With the goal of providing retirees with more options to manage their retirement income, the IRS issued final regulations on “qualified longevity annuity contracts” (QLACs). A QLAC is a type of deferred annuity that commences at an advanced age and continues for the life of the retiree.

A QLAC can be offered under a defined contribution plan such as a 401(k), 403(b), and 457(b) plan, or other employer-sponsored individual account plans, as well as IRAs (except  Roth IRAs). This rule allows retirees to spend a portion of their retirement savings on a lifetime income stream, while retaining other assets in readily accessible investments. Here is an overview of the rules:

  • the maximum amount of retirement savings that can be used to purchase a QLAC is the lesser of 25% of the account balance or $125,000, adjusted in increments of $10,000 for cost-of-living increases;
  • any amount used to purchase a QLAC will not be included in the amount used to calculate the retiree’s minimum required distribution;
  • a QLAC can have a return-of-premium feature that guarantees that all premiums are recouped from the annuity carrier if the retiree dies before receiving annuity payments equal to the full amount of premiums paid – the excess is payable to a beneficiary (this type of annuity may be a little more expensive but appeals to individuals who want to provide a benefit to their heirs should they die before the entire premium amount is paid out to them);
  • distributions under a QLAC must begin no later than age 85;
  • the final regulations stipulate that the QLAC cannot be a variable annuity contract, an indexed contract or a similar contract; and
  • the annuity contract must state that it is intended to be a QLAC at the time of issue.

These regulations apply to contracts purchased on or after July 2, 2014.

So who would use a QLAC? Employees concerned that they might outlive the IRS minimum required distribution (MRD) table should consider this new option. Let’s assume an employee retires with a large 401(k) balance. MRDs are required when an employee reaches age 70½. At age 70, the employee purchases a QLAC with $125,000 of the account balance. The QLAC is to begin payment at age 85. The employee has removed the $125,000 from the MRD rules and created a guaranteed income at age 85 of between $32,500 and $52,500 a year (depending on insurance company assumptions).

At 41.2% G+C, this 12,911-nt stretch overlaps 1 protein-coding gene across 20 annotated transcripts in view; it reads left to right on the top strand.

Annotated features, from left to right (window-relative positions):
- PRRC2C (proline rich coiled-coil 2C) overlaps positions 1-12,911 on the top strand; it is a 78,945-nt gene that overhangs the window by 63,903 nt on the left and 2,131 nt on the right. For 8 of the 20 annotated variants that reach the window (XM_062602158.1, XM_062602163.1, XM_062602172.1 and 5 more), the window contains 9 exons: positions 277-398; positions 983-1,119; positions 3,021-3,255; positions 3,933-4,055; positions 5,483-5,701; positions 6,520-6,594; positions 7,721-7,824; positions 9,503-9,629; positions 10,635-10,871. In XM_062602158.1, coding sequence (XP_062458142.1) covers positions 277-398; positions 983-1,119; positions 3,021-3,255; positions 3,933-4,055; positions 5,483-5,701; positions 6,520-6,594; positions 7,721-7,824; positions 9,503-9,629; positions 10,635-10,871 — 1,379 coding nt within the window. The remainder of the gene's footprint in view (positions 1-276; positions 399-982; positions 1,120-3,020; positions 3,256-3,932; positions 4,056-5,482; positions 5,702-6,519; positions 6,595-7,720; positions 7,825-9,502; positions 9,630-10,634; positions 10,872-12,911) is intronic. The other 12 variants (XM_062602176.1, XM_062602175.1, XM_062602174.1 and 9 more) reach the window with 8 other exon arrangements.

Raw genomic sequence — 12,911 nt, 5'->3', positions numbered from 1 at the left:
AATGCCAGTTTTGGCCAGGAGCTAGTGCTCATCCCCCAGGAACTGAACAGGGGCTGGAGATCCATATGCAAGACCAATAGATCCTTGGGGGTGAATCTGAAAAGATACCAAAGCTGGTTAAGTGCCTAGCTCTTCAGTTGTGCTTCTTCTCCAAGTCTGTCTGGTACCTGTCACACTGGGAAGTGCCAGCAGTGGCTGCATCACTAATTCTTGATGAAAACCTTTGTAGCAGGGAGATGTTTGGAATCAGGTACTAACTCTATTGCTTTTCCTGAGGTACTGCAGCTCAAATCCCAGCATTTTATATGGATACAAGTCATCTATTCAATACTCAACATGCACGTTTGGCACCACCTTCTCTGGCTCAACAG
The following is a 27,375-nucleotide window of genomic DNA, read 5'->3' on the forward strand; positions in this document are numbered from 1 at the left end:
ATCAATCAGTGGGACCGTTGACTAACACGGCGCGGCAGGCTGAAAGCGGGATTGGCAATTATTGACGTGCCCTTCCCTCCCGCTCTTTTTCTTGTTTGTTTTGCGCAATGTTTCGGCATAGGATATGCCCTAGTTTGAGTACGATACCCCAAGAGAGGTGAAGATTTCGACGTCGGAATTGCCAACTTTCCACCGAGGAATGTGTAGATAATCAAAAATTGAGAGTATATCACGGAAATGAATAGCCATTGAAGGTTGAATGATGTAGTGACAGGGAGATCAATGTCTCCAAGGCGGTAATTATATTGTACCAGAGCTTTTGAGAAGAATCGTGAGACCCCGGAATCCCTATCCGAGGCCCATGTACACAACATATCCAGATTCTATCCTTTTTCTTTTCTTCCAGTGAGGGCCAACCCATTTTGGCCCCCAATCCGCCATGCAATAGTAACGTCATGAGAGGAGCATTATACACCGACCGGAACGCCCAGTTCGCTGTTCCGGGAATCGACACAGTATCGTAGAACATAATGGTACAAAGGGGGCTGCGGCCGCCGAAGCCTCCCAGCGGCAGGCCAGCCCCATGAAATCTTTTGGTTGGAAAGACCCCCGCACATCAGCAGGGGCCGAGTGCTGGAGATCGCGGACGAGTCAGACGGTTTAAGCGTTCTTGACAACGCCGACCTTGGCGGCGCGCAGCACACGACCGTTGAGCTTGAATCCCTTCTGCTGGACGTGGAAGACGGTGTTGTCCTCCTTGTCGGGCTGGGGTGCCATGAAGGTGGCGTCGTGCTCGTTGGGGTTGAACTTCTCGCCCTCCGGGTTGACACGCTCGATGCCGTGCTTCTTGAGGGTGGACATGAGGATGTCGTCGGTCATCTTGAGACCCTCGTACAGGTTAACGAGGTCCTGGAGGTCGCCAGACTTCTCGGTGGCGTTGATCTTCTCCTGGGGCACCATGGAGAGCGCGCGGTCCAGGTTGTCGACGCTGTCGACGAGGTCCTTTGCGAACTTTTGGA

The IRS has announced that it is reversing its long-established position on IRA rollovers and intends to follow the Tax Court decision in Bobrow v. Commissioner which held that an individual can only withdraw money from an IRA and roll it over to another IRA once in a 12-month period. This limit applies no matter how many IRAs an individual has.

Thus individuals cannot make IRA-to-IRA rollovers if they have made an IRA-to-IRA rollover in the preceding one-year period. This interpretation of the rollover rules does not affect the ability of an IRA owner to transfer funds from one IRA trustee or custodian directly to another. The IRS will not apply this interpretation to any rollover occurring before January 1, 2015.